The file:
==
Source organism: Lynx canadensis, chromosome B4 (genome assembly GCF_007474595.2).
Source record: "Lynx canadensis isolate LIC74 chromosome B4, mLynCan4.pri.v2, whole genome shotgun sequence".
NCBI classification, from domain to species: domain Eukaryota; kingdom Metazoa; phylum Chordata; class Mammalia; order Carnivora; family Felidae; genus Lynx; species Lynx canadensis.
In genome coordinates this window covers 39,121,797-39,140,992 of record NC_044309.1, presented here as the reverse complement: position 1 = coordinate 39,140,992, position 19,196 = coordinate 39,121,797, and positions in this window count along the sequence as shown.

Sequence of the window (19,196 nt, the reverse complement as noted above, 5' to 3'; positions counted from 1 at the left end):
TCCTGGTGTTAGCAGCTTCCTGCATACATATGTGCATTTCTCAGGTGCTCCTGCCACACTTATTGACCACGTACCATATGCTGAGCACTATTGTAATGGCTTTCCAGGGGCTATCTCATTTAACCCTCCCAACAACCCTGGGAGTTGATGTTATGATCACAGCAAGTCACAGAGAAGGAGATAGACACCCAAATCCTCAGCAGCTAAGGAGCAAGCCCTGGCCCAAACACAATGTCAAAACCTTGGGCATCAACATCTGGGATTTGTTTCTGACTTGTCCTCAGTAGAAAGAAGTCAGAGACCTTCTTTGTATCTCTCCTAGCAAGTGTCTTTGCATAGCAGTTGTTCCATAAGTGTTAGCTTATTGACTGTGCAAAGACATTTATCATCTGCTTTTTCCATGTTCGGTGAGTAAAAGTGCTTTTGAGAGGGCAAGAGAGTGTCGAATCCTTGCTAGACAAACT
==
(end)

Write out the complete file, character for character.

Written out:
Source organism: Lynx canadensis, chromosome B4 (genome assembly GCF_007474595.2).
Source record: "Lynx canadensis isolate LIC74 chromosome B4, mLynCan4.pri.v2, whole genome shotgun sequence".
NCBI classification, from domain to species: domain Eukaryota; kingdom Metazoa; phylum Chordata; class Mammalia; order Carnivora; family Felidae; genus Lynx; species Lynx canadensis.
In genome coordinates this window covers 39,121,797-39,140,992 of record NC_044309.1, presented here as the reverse complement: position 1 = coordinate 39,140,992, position 19,196 = coordinate 39,121,797, and positions in this window count along the sequence as shown.

Sequence of the window (19,196 nt, the reverse complement as noted above, 5' to 3'; positions counted from 1 at the left end):
TCCTGGTGTTAGCAGCTTCCTGCATACATATGTGCATTTCTCAGGTGCTCCTGCCACACTTATTGACCACGTACCATATGCTGAGCACTATTGTAATGGCTTTCCAGGGGCTATCTCATTTAACCCTCCCAACAACCCTGGGAGTTGATGTTATGATCACAGCAAGTCACAGAGAAGGAGATAGACACCCAAATCCTCAGCAGCTAAGGAGCAAGCCCTGGCCCAAACACAATGTCAAAACCTTGGGCATCAACATCTGGGATTTGTTTCTGACTTGTCCTCAGTAGAAAGAAGTCAGAGACCTTCTTTGTATCTCTCCTAGCAAGTGTCTTTGCATAGCAGTTGTTCCATAAGTGTTAGCTTATTGACTGTGCAAAGACATTTATCATCTGCTTTTTCCATGTTCGGTGAGTAAAAGTGCTTTTGAGAGGGCAAGAGAGTGTCGAATCCTTGCTAGACAAACT